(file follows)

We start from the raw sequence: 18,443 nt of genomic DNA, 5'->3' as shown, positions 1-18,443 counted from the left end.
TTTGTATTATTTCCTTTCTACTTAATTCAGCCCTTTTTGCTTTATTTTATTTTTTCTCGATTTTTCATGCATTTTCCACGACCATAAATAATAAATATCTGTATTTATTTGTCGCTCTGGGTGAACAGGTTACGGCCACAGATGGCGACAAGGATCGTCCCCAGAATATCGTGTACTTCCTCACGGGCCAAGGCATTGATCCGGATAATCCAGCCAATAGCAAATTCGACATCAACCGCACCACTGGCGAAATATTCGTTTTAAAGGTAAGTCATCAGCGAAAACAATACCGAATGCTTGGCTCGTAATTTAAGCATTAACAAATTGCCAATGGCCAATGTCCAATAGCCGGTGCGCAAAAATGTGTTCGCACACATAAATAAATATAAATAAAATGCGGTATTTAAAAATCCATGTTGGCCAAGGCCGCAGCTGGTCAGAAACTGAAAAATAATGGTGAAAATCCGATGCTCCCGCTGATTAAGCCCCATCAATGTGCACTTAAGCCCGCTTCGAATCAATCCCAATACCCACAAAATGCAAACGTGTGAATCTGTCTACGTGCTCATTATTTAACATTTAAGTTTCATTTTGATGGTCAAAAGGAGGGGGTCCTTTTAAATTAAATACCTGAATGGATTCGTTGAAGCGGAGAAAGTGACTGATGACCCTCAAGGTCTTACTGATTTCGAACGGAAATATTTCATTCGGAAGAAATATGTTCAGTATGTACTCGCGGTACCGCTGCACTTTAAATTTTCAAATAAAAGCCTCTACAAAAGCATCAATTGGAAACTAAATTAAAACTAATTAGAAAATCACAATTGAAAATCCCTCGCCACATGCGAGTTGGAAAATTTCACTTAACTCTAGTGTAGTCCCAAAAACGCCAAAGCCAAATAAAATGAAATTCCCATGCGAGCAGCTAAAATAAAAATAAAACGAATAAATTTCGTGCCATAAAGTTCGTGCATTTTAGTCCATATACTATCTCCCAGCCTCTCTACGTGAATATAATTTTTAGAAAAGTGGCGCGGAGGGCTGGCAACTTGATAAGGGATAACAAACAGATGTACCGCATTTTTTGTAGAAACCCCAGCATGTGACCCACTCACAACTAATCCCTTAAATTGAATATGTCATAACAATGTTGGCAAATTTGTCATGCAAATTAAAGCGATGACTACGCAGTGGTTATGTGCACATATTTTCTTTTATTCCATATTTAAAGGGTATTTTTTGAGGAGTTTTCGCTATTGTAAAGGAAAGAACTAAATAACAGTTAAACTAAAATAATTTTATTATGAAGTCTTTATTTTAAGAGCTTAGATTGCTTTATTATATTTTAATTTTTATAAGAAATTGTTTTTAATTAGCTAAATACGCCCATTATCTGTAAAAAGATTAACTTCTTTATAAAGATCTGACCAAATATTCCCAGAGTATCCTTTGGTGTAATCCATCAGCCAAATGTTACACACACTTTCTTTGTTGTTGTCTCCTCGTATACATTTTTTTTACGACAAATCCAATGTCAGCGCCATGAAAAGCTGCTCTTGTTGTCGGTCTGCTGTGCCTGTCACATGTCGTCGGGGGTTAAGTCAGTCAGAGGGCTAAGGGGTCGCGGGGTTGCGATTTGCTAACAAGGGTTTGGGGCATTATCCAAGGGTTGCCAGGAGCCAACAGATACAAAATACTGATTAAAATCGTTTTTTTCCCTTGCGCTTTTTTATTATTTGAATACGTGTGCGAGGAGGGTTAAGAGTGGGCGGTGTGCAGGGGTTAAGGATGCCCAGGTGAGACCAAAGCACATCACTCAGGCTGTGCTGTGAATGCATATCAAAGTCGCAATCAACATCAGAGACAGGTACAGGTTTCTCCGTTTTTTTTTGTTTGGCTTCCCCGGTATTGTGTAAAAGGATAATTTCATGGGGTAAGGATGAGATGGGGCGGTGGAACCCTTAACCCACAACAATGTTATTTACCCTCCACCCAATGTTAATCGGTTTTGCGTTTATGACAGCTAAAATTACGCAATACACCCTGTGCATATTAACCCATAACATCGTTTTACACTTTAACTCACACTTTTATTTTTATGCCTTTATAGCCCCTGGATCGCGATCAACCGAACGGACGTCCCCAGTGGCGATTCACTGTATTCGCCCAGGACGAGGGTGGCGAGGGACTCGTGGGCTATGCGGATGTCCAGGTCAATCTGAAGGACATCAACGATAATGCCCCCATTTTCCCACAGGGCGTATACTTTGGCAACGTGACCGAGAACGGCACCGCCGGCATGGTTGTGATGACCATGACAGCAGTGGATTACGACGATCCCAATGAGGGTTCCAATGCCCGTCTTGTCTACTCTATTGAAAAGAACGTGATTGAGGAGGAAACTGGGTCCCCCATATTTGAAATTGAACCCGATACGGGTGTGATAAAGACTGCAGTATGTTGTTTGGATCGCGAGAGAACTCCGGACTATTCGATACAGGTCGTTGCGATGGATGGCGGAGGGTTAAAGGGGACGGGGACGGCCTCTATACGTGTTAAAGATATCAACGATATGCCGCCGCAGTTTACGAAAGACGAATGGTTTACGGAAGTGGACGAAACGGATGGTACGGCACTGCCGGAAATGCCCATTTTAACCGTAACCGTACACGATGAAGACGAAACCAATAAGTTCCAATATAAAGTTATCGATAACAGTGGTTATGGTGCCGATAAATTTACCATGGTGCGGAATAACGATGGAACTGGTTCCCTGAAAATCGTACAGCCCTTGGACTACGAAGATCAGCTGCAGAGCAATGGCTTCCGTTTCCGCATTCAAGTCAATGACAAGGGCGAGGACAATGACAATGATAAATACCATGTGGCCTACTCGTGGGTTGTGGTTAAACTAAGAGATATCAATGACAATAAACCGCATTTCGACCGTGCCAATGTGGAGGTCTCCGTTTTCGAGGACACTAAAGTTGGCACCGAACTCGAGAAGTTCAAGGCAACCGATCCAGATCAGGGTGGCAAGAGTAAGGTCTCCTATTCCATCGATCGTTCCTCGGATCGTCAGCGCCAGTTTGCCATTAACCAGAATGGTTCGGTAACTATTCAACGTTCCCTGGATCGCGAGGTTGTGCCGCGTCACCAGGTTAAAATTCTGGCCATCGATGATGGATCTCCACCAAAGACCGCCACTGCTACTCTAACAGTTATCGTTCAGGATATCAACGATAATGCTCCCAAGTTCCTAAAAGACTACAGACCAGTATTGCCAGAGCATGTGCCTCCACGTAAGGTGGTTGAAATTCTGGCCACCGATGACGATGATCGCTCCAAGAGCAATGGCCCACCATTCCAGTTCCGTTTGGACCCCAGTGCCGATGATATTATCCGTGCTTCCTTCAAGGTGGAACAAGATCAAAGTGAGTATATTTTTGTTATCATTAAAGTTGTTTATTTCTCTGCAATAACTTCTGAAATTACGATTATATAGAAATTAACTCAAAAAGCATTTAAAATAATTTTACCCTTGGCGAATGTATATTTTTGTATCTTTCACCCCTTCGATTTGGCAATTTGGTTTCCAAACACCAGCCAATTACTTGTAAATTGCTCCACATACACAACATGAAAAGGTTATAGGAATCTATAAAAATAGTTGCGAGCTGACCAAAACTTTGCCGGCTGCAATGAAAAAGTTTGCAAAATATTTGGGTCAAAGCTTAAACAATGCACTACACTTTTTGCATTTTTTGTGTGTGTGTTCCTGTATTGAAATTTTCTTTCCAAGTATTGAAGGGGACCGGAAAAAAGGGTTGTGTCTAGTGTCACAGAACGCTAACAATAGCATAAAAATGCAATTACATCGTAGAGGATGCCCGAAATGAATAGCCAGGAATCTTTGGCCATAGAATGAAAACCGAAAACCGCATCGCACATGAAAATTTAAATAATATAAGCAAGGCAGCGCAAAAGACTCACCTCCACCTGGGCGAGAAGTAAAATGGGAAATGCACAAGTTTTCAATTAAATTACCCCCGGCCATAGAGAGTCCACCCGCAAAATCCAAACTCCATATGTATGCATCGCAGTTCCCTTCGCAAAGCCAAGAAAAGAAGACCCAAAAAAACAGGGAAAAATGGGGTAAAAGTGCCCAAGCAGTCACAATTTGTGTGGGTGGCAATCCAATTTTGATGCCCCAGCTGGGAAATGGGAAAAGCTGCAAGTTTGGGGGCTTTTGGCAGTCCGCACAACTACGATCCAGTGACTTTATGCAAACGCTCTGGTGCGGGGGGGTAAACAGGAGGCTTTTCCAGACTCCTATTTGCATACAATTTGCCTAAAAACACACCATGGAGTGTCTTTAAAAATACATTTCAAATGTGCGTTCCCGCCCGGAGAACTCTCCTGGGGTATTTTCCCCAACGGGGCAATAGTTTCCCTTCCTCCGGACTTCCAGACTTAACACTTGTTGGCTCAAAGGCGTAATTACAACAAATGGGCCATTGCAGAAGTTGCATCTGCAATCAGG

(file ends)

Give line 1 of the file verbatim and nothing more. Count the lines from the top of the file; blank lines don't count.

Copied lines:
We start from the raw sequence: 18,443 nt of genomic DNA, 5'->3' as shown, positions 1-18,443 counted from the left end.